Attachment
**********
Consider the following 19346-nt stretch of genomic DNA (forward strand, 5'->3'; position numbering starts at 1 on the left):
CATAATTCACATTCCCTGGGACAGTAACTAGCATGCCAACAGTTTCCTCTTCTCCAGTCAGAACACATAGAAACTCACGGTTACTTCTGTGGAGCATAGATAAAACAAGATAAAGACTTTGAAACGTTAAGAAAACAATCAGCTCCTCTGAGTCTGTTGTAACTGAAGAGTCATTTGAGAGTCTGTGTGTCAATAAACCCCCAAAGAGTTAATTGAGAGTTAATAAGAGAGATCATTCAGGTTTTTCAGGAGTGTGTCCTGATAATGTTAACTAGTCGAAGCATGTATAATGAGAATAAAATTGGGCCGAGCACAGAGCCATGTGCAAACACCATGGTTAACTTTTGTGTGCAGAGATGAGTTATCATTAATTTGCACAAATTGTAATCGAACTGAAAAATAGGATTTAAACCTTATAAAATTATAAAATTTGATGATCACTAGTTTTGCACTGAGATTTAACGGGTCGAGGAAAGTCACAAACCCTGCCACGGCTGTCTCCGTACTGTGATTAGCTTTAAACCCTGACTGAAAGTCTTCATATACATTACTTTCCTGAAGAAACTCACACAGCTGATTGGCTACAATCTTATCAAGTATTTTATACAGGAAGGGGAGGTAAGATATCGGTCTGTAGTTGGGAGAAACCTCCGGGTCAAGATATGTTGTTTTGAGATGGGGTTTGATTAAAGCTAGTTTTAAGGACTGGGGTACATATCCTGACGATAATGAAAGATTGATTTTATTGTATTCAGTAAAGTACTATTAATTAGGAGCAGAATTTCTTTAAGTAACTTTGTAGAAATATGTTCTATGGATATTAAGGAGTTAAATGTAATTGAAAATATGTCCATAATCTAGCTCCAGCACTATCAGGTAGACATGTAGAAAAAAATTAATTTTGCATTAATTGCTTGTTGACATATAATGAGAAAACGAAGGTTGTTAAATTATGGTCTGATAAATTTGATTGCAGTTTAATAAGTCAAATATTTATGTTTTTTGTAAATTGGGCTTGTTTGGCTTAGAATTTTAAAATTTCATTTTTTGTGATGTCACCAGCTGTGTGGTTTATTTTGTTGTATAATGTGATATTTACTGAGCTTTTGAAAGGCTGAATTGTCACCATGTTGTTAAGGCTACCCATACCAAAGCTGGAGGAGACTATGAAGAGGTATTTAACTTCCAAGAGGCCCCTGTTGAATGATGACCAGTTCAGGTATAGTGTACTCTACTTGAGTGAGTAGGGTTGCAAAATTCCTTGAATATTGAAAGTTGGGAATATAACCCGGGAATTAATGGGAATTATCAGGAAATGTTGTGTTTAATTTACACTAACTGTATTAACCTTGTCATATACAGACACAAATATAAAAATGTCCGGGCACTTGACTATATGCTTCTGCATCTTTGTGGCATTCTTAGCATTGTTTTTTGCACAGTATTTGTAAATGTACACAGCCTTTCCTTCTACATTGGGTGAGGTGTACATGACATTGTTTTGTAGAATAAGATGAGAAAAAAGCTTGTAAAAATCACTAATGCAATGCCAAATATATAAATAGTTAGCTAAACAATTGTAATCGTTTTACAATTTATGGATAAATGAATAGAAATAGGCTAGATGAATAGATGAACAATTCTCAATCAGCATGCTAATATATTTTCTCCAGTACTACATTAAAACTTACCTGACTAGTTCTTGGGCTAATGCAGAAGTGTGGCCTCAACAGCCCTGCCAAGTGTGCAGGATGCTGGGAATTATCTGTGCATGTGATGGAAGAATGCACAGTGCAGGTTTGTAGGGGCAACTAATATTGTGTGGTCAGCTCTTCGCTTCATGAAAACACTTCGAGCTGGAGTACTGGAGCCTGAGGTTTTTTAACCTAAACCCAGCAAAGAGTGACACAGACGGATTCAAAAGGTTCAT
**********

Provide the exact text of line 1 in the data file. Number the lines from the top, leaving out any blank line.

Consider the following 19346-nt stretch of genomic DNA (forward strand, 5'->3'; position numbering starts at 1 on the left):